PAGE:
Rick Hague, 3B, Rice: Yes, I know Hague is a shortstop right now. I’ve also been one of the vocal supporters for keeping him at shortstop. However, I think the time has come to admit defeat. Hague has looked a step slower this spring, if not more than a step, and he looks destined for third base. That’s strike one in this instance. Strike two is that along with his declining range, his once plus hands have been inconsistent so far, flashing plus at times, but also flashing below-average and turning into stone. After a great showing with Team USA at third base last summer, I thought he’d easily be a plus defender there in the long run, but he’s starting to make me think that he might just be an average third baseman with no versatility. This is all before we get to the hitting. Hague’s struggles at the plate have been well-documented. He still hasn’t learned how to recognize a breaking ball with any sort of consistency, and he’s been pressing at the plate, probably a result of the combination between the slump he’s been in and the increased pressure of being in his draft year. He’s starting to come around a little bit, and his current slash line of .275/.344/.404 is better than it once was, but he’s gone from possible first round pick to third round pick or lower. This couldn’t happen to a better guy, too, as Hague gets good grades for makeup and work ethic, so I only hope that he can turn it around and reestablish some draft value.
Tony Thompson, 3B, Kansas: Count this one as unfair, as Thompson has had little time to come back from a knee injury he suffered before the season. After missing the first 19 games of the season, he’s come back slowly. At the plate, he still has good potential, but he’s struggled early on, a result of a lack of baseball repetitions during his time off. He’s not recognizing pitches enough, getting in bad counts and swinging at bad pitches. His current slash line of .229/.349/.429 so far isn’t indicative of his future potential, but it’s just something to be concerned about. The reason he makes this list is the stiffness at third base he’s shown. His hands have never been praised as plus, but simply as solid, and now he’s slipping slowly past that. His range has been below where it was before the injury, and while I expect him to recover most of it, he could easily have reached the point of regression in terms of his size and agility. Some scouts are thinking he might have to be shifted across the diamond, which really puts pressure on his bat, though I do expect his bat to recover. Thompson was considered a second round candidate before his injury, and he’s looking like a 4th-6th round player right now, though I expect some bounce back.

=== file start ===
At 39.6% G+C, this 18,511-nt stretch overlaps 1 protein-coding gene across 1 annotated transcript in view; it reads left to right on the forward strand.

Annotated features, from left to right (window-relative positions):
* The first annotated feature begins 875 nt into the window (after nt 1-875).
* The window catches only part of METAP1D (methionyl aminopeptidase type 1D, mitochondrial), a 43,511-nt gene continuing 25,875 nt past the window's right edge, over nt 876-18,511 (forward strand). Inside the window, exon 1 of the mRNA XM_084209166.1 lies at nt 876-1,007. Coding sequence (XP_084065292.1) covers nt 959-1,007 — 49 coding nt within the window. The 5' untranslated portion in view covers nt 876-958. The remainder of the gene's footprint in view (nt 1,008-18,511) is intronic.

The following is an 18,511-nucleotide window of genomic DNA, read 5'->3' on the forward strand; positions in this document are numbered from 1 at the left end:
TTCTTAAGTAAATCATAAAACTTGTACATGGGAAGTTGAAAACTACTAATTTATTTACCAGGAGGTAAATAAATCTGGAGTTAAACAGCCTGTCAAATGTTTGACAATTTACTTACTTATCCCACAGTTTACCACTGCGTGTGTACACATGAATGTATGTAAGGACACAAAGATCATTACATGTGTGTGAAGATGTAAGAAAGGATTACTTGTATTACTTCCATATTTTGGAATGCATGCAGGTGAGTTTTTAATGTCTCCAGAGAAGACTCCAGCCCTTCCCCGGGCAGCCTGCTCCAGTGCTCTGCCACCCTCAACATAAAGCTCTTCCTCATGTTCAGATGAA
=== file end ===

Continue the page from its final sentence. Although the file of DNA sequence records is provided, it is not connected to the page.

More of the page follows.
Brett Weibley, 3B, Kent State: Talk about a rough year. Weibley was a converted third baseman entering the spring, someone who had big closer potential. However, he was still expected to be a possible option at third base, too, as there was some potential in his bat. Not only has Weibley struggled with the bat, he’s probably closed the door to any hitting possibility as a pro. He’s started off at a .228/.302/.421 clip, and he’s now a part-time player. In the bullpen, he’s had a solid season, though with a lot of inconsistency, which is to be expected from a new pitcher. He hasn’t been very hittable, but he hasn’t helped himself with his control, as he hits or walks more than a batter an inning. I guess you can put Weibley’s stock down across the board, and I’ve simply chosen to place him in the corner infield section. Once considered a solid hitter, I see a future relief prospect, and that’s a little disappointing. He’s still a solid fielder with a plus arm, but that won’t be enough to make him more than a one-dimensional relief prospect to scouts.